By Jill Harris, Senior Vice President, Network Operations, Coventry
For years, the patient-to-provider ratio in the U.S. has continued to grow as an increasing aging population and decreasing provider pool has created a significant health care shortage crisis. Now, the pandemic’s toll on clinicians has exacerbated the situation. As a result, the workers’ compensation industry will need to look for innovative ways to ensure those hurt at work maintain access to timely, quality care.
The numbers illustrate the scope of the challenge. The Association of American Medical Colleges (AAMC) estimates in just 12 years, the U.S. shortage of primary and specialty care physicians could grow as high as 124,000. This is expected to occur as the population of Americans over age 65 will outnumber those under 18 for the first time ever. And, as the nation’s population ages, demand for care increases.
Hospital Strain and Staff Burnout
This has left many health care professionals overworked. At the end of 2021, about 40–70% acknowledged they were experiencing burnout, a significant increase from pre-pandemic rates, which averaged around 30–50%, an already alarming range.
Now, as the Omicron variant continues to spread through the country, the health care system is under even more strain, with about a quarter of the nation’s hospitals reporting staffing shortages in early January due to the virus. In addition to pandemic-related absences, many providers are also retiring. AAMC estimates in the next decade, more than two in five physicians in the U.S. will be aged 65 or older, leaving fewer medical professionals available to fill the gaps. As more providers leave due to age, the pandemic or other factors, those left could be more susceptible to burnout because of the resulting increased demand for services.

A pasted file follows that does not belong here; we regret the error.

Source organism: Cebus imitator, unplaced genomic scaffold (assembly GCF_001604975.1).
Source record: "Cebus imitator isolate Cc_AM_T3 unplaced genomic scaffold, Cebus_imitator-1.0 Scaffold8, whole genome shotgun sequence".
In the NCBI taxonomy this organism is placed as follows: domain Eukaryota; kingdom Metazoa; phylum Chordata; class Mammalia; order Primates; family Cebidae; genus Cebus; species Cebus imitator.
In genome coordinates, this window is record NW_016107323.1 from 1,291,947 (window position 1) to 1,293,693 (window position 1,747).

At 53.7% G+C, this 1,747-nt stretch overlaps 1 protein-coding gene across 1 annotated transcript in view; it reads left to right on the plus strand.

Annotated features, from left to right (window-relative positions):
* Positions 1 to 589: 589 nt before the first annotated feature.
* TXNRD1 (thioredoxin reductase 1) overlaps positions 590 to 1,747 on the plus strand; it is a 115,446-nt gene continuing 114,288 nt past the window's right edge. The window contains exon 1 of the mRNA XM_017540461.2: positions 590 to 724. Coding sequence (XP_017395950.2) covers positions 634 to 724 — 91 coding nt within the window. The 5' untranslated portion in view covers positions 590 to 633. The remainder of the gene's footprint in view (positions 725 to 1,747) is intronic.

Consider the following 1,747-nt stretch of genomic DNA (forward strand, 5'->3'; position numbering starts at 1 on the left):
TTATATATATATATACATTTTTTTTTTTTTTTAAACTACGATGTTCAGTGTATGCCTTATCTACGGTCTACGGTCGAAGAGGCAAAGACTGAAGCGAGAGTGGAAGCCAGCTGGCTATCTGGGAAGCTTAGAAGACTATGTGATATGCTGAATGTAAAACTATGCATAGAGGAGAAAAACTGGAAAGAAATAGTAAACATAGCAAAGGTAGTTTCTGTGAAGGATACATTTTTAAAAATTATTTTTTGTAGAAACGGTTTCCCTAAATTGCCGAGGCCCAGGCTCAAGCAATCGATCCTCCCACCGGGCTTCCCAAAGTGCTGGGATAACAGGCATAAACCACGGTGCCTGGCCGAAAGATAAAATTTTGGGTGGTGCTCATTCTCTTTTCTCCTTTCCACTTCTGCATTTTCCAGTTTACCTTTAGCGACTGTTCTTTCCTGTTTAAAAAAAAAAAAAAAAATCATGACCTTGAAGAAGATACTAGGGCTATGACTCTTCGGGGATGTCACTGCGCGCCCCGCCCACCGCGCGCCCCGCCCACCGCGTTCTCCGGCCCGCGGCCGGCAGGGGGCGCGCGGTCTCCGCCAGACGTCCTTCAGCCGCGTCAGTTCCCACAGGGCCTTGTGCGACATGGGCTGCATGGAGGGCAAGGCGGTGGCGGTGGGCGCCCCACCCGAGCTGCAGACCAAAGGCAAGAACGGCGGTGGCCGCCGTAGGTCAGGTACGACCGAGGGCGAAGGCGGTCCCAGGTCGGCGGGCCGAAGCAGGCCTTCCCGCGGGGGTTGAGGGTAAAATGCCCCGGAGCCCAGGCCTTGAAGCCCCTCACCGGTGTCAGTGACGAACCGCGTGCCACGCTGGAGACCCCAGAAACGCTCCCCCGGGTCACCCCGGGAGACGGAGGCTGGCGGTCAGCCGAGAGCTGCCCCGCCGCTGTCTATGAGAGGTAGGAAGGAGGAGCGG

Access to Care for Injured Employees
The ongoing provider shortage, combined with the pandemic, has already begun to affect injured employees’ ability to access care. In the short term, as hospitals continue to be overwhelmed due to Omicron, some non-urgent or elective procedures, appointments and other services are again being postponed. This is similar to what America witnessed at the beginning of the pandemic; it’s a way to free up staff to treat COVID patients. This phenomenon isn’t isolated solely to the current surge — delayed treatments could be an ongoing issue if new variants continue to circulate.
Even beyond the pandemic, the workers’ compensation industry may face significant issues getting injured employees the treatments they need, which would harm patient outcomes and return-to-work timelines.
New Provider Types for Workers’ Compensation
To help meet the demand for care and prevent treatment delays, many states have begun allowing other providers, like chiropractic assistants, to bill for workers’ compensation. Some jurisdictions have also expanded the rules allowing more flexibility for certain provider types. For example, a few states have updated policies for nurse practitioners and physician assistants allowing them to bill directly instead of through a supervising physician. In other cases, nurse practitioners and physician assistants have also been given permission to sign documents on their own.